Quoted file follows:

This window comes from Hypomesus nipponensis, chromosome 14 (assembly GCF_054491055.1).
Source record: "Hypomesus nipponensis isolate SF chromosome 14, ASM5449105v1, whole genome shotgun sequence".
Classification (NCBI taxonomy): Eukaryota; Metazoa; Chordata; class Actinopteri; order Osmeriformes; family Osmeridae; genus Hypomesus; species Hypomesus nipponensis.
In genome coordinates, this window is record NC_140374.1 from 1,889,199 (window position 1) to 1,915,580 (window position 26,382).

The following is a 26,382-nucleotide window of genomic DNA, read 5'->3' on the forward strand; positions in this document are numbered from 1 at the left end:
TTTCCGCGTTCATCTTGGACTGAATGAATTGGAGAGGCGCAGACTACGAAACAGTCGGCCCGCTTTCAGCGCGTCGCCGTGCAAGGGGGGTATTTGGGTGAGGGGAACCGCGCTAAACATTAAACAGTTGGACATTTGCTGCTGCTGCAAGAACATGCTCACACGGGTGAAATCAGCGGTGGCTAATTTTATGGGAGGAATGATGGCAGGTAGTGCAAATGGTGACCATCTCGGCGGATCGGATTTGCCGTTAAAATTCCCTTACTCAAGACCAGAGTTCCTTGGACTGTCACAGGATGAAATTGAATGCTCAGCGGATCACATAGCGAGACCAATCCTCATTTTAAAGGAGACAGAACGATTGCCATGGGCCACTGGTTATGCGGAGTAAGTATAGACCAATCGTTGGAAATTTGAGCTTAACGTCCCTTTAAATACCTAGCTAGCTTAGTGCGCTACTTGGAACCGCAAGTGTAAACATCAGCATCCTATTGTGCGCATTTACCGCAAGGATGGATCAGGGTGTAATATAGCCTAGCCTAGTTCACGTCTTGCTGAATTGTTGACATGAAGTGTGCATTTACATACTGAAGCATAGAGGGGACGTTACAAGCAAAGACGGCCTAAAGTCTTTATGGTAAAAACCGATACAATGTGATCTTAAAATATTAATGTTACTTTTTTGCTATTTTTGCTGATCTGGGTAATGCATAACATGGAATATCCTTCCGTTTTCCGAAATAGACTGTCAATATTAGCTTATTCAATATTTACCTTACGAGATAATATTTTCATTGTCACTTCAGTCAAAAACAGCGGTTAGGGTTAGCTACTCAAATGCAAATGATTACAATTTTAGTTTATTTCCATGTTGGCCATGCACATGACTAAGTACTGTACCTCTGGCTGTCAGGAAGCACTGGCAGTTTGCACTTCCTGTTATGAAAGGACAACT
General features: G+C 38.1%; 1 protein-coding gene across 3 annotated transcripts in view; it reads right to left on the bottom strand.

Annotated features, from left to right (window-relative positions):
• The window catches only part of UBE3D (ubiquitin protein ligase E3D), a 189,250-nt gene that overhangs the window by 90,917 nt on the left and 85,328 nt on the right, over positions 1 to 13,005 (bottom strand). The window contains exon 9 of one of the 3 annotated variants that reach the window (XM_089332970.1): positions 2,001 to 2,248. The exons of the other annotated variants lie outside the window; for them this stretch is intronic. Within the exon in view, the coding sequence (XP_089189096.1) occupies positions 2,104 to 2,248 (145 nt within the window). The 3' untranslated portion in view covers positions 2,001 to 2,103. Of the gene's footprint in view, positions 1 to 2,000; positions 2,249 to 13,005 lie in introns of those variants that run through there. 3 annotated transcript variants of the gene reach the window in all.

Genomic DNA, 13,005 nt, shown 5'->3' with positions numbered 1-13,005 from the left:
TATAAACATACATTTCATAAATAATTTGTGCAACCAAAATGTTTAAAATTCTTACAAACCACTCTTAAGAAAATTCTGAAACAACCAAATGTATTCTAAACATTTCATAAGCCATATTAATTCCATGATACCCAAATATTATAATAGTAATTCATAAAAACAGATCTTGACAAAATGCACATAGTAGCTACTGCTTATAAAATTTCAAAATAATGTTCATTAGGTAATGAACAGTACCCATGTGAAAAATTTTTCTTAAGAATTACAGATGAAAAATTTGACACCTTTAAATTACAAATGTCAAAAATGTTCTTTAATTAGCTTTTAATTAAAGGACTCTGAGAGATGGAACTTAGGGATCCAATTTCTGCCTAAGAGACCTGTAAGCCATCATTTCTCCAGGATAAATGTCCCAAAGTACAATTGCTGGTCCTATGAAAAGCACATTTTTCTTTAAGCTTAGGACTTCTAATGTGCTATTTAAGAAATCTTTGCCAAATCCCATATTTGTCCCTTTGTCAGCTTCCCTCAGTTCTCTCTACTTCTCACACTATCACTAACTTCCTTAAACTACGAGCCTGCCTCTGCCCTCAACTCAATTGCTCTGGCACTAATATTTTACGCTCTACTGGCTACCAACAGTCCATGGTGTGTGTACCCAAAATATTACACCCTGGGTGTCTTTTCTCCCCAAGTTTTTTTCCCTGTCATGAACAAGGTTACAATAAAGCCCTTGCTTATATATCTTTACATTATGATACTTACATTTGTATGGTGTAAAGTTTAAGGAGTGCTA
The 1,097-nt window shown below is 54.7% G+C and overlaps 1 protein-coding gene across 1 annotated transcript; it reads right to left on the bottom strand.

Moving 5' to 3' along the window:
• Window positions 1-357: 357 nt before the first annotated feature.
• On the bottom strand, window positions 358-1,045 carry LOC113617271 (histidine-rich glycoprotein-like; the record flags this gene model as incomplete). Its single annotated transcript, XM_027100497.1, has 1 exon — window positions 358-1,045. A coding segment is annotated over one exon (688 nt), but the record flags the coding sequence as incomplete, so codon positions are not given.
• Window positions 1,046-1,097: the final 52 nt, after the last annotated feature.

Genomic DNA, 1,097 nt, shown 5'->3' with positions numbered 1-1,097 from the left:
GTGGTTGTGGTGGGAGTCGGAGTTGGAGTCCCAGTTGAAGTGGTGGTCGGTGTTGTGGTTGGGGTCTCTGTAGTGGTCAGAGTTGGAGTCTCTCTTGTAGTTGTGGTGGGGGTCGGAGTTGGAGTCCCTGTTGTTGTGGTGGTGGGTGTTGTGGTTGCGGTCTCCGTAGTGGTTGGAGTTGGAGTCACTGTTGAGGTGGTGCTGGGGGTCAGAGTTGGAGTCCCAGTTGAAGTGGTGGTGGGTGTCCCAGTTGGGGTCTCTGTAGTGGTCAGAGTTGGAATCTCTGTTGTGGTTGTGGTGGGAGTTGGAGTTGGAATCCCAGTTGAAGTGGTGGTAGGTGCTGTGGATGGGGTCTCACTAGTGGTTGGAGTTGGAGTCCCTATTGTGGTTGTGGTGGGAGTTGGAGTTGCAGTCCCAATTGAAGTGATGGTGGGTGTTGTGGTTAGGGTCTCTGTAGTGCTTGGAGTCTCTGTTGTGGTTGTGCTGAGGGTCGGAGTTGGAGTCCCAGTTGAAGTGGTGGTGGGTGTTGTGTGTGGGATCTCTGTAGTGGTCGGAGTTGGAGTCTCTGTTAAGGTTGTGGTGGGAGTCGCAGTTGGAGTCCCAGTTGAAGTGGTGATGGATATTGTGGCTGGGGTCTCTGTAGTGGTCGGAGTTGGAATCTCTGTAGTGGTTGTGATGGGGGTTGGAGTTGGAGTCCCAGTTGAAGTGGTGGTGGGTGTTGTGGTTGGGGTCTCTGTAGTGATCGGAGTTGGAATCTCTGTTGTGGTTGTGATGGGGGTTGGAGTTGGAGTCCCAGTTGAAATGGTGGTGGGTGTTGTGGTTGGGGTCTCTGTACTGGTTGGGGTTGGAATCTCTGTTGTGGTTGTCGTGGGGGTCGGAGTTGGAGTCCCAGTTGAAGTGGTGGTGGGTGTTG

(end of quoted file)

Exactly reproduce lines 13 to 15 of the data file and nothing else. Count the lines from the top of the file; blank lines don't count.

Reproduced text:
Moving 5' to 3' along the window:
• Window positions 1-357: 357 nt before the first annotated feature.
• On the bottom strand, window positions 358-1,045 carry LOC113617271 (histidine-rich glycoprotein-like; the record flags this gene model as incomplete). Its single annotated transcript, XM_027100497.1, has 1 exon — window positions 358-1,045. A coding segment is annotated over one exon (688 nt), but the record flags the coding sequence as incomplete, so codon positions are not given.